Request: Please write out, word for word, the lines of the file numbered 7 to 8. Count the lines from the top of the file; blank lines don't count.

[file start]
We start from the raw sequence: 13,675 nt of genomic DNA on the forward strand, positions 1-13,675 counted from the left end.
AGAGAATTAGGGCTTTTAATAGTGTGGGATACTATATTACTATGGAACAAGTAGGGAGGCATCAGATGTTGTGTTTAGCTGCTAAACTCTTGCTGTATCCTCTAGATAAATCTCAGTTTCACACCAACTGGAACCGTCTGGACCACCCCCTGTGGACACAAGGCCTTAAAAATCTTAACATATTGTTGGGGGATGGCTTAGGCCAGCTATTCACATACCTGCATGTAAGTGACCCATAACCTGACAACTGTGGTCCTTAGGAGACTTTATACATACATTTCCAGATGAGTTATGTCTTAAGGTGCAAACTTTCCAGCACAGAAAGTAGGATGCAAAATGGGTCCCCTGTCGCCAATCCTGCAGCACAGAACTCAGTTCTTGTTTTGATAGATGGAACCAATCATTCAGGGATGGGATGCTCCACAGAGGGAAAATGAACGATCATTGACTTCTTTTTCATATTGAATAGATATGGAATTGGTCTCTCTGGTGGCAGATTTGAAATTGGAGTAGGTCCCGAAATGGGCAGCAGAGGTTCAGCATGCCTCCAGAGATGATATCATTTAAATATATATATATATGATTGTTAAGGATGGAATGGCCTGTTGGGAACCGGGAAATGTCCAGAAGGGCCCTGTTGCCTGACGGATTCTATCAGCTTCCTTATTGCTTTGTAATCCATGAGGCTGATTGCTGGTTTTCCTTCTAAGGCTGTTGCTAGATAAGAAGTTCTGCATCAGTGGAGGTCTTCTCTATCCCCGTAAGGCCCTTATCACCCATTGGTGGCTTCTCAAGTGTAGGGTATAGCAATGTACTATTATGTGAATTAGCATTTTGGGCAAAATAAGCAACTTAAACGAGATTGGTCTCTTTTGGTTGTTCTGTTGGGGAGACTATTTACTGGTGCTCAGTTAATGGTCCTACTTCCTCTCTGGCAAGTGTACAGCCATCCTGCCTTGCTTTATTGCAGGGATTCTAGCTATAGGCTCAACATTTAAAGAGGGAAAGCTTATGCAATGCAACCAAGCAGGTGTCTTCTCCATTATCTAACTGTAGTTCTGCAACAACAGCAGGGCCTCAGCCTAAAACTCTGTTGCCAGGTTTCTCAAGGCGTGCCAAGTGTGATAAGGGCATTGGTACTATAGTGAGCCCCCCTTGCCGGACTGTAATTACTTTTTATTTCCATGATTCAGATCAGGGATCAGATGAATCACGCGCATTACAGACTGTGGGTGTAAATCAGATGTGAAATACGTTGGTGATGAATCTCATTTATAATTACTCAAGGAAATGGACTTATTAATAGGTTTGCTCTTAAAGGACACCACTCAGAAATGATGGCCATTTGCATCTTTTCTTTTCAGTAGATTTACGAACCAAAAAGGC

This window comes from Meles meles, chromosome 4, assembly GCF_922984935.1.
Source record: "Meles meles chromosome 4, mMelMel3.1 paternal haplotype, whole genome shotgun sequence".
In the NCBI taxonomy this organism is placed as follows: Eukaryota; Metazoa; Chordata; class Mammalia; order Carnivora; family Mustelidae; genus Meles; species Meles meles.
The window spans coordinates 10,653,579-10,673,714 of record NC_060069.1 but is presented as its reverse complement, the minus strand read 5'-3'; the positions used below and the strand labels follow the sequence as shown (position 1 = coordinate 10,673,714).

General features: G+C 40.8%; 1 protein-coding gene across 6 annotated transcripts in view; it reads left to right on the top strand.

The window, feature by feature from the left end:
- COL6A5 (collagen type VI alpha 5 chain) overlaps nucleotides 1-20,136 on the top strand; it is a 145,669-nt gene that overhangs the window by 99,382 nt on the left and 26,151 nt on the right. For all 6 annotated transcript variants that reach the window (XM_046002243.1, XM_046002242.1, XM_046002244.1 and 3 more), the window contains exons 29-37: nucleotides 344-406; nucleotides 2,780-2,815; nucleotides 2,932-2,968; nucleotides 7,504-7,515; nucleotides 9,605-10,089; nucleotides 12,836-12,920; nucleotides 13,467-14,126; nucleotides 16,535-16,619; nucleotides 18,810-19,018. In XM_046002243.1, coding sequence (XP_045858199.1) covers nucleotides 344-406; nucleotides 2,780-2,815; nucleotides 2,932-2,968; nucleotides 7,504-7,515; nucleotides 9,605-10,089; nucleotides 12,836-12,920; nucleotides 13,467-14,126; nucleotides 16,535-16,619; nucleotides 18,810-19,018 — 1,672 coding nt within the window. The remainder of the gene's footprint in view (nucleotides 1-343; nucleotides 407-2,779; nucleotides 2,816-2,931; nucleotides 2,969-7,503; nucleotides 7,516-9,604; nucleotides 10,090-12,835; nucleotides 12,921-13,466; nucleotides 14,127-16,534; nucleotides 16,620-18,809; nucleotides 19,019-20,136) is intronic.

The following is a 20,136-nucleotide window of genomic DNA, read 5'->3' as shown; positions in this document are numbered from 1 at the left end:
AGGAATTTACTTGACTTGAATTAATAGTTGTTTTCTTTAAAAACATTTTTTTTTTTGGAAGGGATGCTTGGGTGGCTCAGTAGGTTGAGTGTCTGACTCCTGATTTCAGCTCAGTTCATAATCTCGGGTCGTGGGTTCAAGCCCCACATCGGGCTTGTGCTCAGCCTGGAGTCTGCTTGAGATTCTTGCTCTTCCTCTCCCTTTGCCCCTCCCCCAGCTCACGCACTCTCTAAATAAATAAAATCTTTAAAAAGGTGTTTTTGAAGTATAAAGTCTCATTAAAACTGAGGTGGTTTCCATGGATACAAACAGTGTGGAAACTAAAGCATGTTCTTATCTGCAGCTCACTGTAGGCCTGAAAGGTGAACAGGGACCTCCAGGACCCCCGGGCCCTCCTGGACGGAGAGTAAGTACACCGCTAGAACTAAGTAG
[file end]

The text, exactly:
General features: G+C 40.8%; 1 protein-coding gene across 6 annotated transcripts in view; it reads left to right on the top strand.

The window, feature by feature from the left end: